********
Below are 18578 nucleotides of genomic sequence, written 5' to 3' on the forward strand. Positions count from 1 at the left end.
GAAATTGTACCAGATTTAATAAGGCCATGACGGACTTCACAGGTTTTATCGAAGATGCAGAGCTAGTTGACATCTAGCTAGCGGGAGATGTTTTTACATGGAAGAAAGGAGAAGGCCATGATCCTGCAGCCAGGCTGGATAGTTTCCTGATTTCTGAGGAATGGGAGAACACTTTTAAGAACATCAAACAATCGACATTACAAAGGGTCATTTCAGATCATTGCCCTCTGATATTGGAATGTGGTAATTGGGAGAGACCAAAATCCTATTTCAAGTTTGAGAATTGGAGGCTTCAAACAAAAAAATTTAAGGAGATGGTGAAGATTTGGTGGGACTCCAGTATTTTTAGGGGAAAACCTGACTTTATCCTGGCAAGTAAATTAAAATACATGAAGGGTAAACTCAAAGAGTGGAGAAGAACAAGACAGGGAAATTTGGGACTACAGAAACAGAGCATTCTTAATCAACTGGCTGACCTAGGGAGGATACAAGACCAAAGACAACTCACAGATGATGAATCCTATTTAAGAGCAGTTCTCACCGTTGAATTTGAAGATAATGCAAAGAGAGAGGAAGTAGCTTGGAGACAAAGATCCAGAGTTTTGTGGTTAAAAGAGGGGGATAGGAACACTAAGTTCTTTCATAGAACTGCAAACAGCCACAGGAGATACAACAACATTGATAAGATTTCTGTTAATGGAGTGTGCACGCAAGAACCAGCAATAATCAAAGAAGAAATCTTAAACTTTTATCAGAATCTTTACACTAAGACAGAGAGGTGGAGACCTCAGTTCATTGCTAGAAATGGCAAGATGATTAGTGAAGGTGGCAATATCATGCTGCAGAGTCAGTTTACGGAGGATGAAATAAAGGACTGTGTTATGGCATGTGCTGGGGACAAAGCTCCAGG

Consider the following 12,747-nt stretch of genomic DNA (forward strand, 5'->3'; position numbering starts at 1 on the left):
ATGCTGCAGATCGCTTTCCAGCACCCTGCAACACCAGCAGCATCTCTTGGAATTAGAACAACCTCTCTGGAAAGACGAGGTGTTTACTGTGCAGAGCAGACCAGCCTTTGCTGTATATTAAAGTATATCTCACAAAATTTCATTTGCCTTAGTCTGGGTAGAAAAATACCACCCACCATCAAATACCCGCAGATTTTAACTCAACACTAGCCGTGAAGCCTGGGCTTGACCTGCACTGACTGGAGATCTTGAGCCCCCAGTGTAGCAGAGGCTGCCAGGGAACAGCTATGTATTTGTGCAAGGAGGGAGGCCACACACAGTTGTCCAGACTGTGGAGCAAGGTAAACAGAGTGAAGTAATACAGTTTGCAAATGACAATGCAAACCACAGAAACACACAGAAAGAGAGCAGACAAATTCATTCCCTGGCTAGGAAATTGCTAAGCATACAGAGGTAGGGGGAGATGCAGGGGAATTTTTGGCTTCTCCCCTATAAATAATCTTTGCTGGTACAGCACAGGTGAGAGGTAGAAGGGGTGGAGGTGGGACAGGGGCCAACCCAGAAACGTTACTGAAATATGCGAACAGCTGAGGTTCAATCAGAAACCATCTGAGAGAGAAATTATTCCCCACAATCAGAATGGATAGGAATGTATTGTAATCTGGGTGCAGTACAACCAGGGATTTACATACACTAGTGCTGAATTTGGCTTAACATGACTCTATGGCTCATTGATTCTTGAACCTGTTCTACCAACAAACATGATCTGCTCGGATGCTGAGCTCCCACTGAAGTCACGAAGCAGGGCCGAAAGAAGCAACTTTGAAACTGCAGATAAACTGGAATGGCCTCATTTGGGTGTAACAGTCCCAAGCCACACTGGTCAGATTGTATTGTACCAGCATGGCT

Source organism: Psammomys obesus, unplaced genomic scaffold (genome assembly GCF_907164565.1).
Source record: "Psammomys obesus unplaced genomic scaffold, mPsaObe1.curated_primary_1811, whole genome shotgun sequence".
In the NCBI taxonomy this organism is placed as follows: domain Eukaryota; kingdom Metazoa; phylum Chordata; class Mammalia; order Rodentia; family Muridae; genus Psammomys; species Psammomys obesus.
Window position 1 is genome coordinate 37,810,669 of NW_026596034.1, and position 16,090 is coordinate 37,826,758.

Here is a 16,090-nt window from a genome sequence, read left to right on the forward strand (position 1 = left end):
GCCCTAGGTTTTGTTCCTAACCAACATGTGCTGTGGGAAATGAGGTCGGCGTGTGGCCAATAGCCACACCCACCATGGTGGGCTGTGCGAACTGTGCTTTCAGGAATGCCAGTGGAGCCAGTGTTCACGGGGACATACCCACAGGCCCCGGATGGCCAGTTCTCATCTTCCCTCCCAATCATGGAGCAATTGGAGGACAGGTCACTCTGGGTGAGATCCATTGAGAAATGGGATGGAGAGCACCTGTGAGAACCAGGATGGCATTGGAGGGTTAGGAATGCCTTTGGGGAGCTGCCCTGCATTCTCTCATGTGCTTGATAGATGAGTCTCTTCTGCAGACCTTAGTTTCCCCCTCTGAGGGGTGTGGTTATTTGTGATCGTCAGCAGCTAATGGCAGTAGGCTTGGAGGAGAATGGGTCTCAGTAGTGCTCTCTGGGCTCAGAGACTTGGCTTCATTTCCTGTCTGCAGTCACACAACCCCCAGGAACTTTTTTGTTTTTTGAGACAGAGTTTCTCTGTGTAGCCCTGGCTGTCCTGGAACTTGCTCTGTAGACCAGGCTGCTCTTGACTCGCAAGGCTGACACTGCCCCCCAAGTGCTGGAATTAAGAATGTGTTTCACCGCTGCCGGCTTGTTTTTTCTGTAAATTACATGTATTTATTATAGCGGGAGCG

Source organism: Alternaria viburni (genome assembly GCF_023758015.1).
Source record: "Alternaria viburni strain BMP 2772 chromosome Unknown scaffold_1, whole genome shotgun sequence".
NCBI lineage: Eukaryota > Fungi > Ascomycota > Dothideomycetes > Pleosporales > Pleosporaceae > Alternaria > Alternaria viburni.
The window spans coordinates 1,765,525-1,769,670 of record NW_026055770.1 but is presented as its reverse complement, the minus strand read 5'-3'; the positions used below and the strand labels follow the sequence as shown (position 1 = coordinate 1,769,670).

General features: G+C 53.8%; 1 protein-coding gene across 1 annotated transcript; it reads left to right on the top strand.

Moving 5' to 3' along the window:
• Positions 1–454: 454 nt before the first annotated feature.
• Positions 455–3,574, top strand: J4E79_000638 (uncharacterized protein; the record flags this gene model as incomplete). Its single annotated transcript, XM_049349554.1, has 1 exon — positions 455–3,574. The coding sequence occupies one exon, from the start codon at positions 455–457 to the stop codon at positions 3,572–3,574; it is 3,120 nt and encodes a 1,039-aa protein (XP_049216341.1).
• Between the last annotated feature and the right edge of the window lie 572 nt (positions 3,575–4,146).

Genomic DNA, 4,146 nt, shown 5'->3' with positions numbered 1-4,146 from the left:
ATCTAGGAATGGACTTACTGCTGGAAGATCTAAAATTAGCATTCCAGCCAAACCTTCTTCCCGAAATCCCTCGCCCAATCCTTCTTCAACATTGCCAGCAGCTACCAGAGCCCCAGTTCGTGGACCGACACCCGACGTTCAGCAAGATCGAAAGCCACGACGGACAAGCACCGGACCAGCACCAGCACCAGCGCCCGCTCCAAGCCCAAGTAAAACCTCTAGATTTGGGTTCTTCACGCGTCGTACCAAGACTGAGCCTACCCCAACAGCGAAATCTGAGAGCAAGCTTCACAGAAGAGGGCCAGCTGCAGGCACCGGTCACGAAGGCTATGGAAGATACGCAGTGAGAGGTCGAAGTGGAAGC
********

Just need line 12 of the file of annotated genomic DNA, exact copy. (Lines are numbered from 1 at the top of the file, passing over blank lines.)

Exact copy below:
Source record: "Alternaria viburni strain BMP 2772 chromosome Unknown scaffold_1, whole genome shotgun sequence".